The reigning world champions, the United States Women’s National Team have crashed out of the Women’s World Cup eliminated in a penalty shoot-out by old rivals Sweden in Melbourne.
After a miss by Sweden’s Nathalie Björn, United States substitute Megan Rapinoe blazed her kick over the bar. Goalkeeper Alyssa Naeher then saved from Rebecka Blomqvist to give Sophia Smith the chance to send the United States through, only to miss as well. Hanna Bennison scored for Sweden to take the shoot-out into sudden death.
Veteran Kelley O’Hara then struck the post with the United States seventh penalty. Lina Hurtig had the chance to take Sweden through, Naeher pushed her kick up, but could not prevent it crossing the line. To add to the drama, the Swedish celebrations were delayed as the officials consulted the Video Assistant Referee, the ball crossing the line by millimeters.
The result means the four-time world champions have gone out before the semi-finals of the Women’s World Cup for the first time in the nine editions of the tournament. Previously, they uniquely had played a maximum amount of games at every single Women’s World Cup, but go out in 2023 having won only one of their four matches in Australia and New Zealand.
Since losing to Sweden in a group stage match in 2011, the United States had not been defeated within regulation time in 20 games at the FIFA Women’s World Cup since, an all-time record at the men’s or women’s tournament, a run which has seen them reach three successive World Cup finals, emerging victorious in the last two.
In the following match in 2011, the United States recovered from trailing 2-1 in extra time to Brazil, equalizing with an iconic header by Abby Wambach in injury-time. Remarkably that game was the last occasion in which the United States had even trailed in a World Cup knockout match, a sequence of ten matches. Their only previous knockout defeat in that time came against Japan in the 2011 final also on a penalty shoot-out.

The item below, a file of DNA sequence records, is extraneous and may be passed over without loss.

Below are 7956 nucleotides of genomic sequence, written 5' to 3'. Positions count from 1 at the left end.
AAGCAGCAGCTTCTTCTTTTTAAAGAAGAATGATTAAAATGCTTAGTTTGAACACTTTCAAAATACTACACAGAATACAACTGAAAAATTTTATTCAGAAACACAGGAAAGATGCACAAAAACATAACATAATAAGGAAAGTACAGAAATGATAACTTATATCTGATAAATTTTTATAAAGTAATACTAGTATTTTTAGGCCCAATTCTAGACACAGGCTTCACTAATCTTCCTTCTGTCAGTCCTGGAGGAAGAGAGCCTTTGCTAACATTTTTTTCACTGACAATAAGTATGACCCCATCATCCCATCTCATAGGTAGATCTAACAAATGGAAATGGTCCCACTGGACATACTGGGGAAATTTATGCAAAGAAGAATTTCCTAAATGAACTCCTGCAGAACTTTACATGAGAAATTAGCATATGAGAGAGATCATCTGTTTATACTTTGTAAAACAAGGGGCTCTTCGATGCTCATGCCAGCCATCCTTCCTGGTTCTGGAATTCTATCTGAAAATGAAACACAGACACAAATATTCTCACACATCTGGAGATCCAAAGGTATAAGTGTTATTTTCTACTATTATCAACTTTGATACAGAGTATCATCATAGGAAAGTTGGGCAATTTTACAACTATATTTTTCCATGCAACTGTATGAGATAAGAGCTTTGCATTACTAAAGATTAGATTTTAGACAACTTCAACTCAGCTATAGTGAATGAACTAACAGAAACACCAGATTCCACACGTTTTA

After widespread criticism of their performance earlier in the week against Portugal in which they were a width of the post from going out of the tournament, the United States produced a much-improved display in Melbourne today.
Inspired by the direct running of Trinity Rodman, the World champions took the game to their European opponents in a tight, tense encounter. In the first half, United States captain, Lindsey Horan crashed a header against the crossbar from a right-wing corner in the 34th minute. Seven minutes into the second period, Horan was denied by a flying save from Swedish goalkeeper Zećira Mušović.
Sweden, who had won all of their group stage matches, scoring nine goals, struggled to create any opportunities from open play. Having already qualified for the knockout stages ahead of their final group game, they rested some of their key players against Argentina, a luxury not available to the United States who required a result from their third game.
Sweden therefore counted on having the fresher legs the longer the match went on by utilising their attacking options from the bench. It took until the 84th minute for the Scandinavians to produce their first shot on target when substitute Sofia Jakobsson forced a save from United States goalkeeper Alyssa Naeher. In the 89th minute, Mušović once more came to her side’s rescue saving an Alex Morgan header from point-blank range.
Extra-time saw Mušović make further saves from Morgan, Lynn Williams and Sophia Smith as the United States pushed for an overtime winner. Their players would have had painful memories of a similar elimination as defending Olympic champions at the hands of Sweden during the 2016 Games on a penalty shoot-out following a 1-1 draw in Brasilia.
The attendance of 27,706 in Melbourne in this, the 52nd match of the tournament took the total attendance for the championship to 1,367,037. This surpassed the record figure of 1,353,506 set in Canada eight years ago in a 52-game Women’s World Cup. Then many of the group matches were played as double-headers which inflated figures at some of the less popular games.
This has not been the case in Australia and New Zealand and with 12 matches still to be played before the ninth Women’s world champions will be crowned in Sydney in two weeks, it is likely that the current average crowd figure of 26,289 will rise substantially before the end of what is undoubtedly the biggest women’s sporting event in history.